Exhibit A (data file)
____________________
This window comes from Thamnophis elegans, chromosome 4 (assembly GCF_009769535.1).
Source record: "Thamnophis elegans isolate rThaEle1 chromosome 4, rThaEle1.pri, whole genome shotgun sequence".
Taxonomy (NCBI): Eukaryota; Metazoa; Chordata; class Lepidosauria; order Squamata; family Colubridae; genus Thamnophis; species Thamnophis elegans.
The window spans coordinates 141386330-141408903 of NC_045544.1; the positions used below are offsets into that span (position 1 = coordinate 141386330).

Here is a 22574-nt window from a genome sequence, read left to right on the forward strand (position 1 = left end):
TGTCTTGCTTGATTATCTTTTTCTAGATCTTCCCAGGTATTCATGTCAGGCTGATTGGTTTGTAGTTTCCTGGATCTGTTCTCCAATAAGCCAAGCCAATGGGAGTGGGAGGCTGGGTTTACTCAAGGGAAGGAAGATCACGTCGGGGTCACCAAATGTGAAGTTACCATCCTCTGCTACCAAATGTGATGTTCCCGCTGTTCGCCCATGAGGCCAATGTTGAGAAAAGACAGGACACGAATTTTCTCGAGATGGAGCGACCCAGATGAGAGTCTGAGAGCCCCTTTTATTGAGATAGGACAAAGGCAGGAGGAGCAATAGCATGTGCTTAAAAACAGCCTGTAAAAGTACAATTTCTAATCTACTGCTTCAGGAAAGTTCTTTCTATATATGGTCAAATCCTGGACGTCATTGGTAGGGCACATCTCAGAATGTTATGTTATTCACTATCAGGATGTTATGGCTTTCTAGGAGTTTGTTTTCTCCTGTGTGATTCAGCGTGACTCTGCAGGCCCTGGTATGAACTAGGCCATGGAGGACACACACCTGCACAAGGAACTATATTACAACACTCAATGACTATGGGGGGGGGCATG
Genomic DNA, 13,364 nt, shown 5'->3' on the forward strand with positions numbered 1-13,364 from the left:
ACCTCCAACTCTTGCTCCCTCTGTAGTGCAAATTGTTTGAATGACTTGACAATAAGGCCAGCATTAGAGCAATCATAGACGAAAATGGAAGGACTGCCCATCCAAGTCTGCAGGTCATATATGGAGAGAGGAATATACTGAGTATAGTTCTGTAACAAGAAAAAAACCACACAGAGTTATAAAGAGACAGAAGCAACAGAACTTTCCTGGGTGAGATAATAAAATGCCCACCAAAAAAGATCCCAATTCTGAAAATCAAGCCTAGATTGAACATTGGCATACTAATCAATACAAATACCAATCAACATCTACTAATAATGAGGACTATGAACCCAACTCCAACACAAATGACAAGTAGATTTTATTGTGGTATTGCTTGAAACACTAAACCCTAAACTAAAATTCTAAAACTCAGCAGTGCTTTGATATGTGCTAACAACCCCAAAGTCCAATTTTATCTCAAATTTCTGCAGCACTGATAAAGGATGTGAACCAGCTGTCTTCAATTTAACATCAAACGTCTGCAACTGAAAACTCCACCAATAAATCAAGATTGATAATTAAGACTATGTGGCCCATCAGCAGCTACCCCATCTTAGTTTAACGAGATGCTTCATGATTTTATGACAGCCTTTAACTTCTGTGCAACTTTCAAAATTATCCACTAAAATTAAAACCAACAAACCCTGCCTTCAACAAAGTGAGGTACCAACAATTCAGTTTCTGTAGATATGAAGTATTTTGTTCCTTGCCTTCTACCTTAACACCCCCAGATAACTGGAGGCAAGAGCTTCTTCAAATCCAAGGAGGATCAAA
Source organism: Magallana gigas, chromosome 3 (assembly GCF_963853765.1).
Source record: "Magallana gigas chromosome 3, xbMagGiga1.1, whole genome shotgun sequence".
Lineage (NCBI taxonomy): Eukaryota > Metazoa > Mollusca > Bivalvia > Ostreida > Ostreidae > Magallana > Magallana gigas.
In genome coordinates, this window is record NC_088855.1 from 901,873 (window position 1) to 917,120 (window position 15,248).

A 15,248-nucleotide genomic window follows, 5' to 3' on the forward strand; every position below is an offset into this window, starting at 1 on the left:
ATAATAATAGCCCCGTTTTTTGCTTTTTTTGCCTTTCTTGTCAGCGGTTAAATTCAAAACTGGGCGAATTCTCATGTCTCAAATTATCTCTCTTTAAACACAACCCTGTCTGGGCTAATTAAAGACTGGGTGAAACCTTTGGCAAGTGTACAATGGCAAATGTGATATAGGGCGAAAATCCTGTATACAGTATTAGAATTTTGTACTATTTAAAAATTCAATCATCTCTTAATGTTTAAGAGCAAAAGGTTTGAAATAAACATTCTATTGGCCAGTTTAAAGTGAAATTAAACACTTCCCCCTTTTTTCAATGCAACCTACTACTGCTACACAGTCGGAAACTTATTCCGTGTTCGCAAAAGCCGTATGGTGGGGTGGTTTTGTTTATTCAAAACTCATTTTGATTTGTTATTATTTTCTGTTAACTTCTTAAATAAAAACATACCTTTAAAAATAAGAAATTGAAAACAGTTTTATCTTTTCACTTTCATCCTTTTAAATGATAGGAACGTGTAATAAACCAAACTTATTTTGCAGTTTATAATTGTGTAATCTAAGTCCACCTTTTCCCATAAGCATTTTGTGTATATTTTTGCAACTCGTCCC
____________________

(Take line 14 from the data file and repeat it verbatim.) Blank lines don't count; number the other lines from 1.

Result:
ATAATAATAGCCCCGTTTTTTGCTTTTTTTGCCTTTCTTGTCAGCGGTTAAATTCAAAACTGGGCGAATTCTCATGTCTCAAATTATCTCTCTTTAAACACAACCCTGTCTGGGCTAATTAAAGACTGGGTGAAACCTTTGGCAAGTGTACAATGGCAAATGTGATATAGGGCGAAAATCCTGTATACAGTATTAGAATTTTGTACTATTTAAAAATTCAATCATCTCTTAATGTTTAAGAGCAAAAGGTTTGAAATAAACATTCTATTGGCCAGTTTAAAGTGAAATTAAACACTTCCCCCTTTTTTCAATGCAACCTACTACTGCTACACAGTCGGAAACTTATTCCGTGTTCGCAAAAGCCGTATGGTGGGGTGGTTTTGTTTATTCAAAACTCATTTTGATTTGTTATTATTTTCTGTTAACTTCTTAAATAAAAACATACCTTTAAAAATAAGAAATTGAAAACAGTTTTATCTTTTCACTTTCATCCTTTTAAATGATAGGAACGTGTAATAAACCAAACTTATTTTGCAGTTTATAATTGTGTAATCTAAGTCCACCTTTTCCCATAAGCATTTTGTGTATATTTTTGCAACTCGTCCC